Seven-segment displays are very common and have been for quite some time. They can be found everywhere from the price signs at gas stations to the display on your microwave oven to digital wristwatches. LED seven-segment displays have become very popular in consumer electronics, mainly because of their low power usage, ease of production and cost effectiveness. Seven-segment LED displays, like all technology, have advantages and disadvantages.
Light emitting diodes (LEDs) are extremely cheap. Diodes are one of the most simple electrical components, and they are extremely easy to make. A trip to your local electronics store will reveal packages of hundreds of LEDs for only a few dollars.
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Seven-segment displays are extremely simple electronic circuits. A simple seven-segment display circuit consists of four input leads; a BCD chip, which contains logic gates to translate the four leads into seven binary signals, or integrated circuit chip; and the seven-segment display itself. Most seven-segment displays are capable of displaying all 16 hexadecimal values (1 through 9 and A through F).
Since the seven-segment circuit is so simple, there is a decreased risk of circuit malfunction due to component failure. Seven-segment LED displays are used in a wide range of environments from very hot to well below freezing. As there is no liquid inside the unit to freeze, as there is in LCD displays, an LED display can operate at very low temperatures.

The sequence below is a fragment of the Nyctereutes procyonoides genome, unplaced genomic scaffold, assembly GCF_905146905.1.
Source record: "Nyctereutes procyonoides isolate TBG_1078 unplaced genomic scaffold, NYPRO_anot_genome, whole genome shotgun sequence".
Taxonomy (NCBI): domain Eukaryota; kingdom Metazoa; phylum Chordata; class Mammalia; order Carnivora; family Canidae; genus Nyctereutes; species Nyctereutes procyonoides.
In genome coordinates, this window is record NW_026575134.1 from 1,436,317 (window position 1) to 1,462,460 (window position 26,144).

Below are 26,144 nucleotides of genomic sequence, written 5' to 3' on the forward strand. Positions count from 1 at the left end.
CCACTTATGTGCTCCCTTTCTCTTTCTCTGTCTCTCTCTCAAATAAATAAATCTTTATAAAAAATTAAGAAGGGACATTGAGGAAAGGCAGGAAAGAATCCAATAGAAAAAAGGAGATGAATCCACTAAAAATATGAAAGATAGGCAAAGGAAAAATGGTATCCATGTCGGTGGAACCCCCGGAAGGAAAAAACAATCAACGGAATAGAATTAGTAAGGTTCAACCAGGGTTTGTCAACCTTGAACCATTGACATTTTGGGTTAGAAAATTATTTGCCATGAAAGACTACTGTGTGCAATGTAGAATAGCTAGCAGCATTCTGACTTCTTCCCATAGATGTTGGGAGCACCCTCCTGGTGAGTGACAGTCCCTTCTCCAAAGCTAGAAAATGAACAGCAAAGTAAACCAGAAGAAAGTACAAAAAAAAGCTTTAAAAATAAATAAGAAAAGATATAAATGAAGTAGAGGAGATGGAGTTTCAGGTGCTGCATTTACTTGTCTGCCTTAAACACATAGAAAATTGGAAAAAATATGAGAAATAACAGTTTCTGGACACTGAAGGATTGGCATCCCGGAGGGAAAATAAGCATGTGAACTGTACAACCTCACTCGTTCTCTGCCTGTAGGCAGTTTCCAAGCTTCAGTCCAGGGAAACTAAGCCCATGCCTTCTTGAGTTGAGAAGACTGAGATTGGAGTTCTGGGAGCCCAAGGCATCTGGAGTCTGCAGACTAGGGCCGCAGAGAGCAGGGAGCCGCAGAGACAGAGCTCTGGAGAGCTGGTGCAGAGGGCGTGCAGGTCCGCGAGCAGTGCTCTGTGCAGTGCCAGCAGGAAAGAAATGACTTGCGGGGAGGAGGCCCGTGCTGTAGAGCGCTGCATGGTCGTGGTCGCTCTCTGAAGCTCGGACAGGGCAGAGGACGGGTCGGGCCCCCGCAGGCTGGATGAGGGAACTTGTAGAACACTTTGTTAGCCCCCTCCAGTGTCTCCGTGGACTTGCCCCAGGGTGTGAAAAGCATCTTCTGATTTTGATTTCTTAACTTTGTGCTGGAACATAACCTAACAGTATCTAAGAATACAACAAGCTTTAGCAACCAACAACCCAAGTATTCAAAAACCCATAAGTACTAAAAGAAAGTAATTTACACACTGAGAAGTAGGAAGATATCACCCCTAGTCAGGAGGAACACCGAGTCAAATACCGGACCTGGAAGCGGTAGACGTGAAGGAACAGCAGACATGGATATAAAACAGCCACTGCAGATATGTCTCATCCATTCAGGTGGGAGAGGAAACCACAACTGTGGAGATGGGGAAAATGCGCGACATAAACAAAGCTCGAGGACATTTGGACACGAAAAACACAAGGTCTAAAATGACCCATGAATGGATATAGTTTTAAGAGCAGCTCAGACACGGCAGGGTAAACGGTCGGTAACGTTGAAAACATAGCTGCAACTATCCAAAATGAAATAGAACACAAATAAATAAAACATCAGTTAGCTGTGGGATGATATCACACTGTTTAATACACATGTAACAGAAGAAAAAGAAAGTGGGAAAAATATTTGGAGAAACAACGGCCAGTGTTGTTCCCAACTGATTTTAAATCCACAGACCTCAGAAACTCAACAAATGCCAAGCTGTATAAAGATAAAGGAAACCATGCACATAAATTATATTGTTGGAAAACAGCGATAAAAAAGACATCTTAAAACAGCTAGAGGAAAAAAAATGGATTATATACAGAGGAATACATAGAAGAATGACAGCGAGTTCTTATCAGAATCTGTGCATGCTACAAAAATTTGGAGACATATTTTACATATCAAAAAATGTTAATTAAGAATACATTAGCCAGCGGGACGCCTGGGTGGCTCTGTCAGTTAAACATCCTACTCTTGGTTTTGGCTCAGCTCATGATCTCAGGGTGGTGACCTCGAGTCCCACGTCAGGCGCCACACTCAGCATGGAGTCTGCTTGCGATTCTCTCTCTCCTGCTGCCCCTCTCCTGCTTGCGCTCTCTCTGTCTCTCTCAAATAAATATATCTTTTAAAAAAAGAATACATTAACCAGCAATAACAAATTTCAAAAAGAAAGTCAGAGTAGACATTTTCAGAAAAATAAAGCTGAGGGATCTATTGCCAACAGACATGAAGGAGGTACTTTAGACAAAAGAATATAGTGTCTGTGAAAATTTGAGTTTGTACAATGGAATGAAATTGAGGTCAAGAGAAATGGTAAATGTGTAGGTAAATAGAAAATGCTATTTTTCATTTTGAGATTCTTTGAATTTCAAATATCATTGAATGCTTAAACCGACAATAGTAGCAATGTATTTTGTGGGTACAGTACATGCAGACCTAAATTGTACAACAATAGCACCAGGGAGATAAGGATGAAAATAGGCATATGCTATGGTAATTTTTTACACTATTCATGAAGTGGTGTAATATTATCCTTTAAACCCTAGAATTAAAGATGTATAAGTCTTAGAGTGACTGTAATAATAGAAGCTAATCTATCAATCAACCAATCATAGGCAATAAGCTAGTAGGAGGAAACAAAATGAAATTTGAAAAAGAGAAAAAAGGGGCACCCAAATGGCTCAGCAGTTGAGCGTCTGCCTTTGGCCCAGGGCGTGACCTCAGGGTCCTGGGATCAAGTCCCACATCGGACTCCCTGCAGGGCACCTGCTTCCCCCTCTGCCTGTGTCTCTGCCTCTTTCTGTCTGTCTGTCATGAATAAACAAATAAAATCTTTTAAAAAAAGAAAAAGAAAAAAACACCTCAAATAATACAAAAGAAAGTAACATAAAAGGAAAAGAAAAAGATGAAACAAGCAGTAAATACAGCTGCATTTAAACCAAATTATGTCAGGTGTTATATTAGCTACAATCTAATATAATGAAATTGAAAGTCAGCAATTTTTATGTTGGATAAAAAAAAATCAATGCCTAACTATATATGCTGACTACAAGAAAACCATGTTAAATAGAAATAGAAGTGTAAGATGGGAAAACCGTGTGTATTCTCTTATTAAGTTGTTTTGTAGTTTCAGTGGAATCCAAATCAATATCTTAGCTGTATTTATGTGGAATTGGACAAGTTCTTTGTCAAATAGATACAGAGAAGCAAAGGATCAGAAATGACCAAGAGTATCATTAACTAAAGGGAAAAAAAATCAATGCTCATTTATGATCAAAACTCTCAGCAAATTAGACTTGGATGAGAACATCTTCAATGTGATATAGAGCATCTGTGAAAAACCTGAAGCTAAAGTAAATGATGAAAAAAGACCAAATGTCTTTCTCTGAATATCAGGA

LED displays in general are extremely efficient. Diodes dissipate very little energy. Light-emitting diodes emit slightly more energy than a standard diode in order to produce the photons (light) that you see, but the voltage drop across a typical LED is so small that it is negligible. Because of this high efficiency, many electronics makers favor LED technology over LCD technology because it lowers power supply requirements and reduces the cost of using devices.
Most seven-segment displays are limited to displaying the 16 hexadecimal characters. Some can display only the numbers 0 through 9. Although LED technology exists to display more than this, seven-segment displays are limited to possible binary combinations of the four input leads, for a total of 16. Integrated circuit technology can increase this somewhat, but there are still a limited number of combinations for the seven segments on the display.
Because LEDs are so cheap to produce and so easy to make, many manufacturers have sprung up over the past several decades. There is very little regulation in terms of making LEDs, excluding the environmental regulations regarding pollution, and it is therefore easy to find a manufacturer that produces substandard LEDs. The only way to know for sure if a manufacturer produces quality LEDs is by recommendation or buying and testing the product yourself.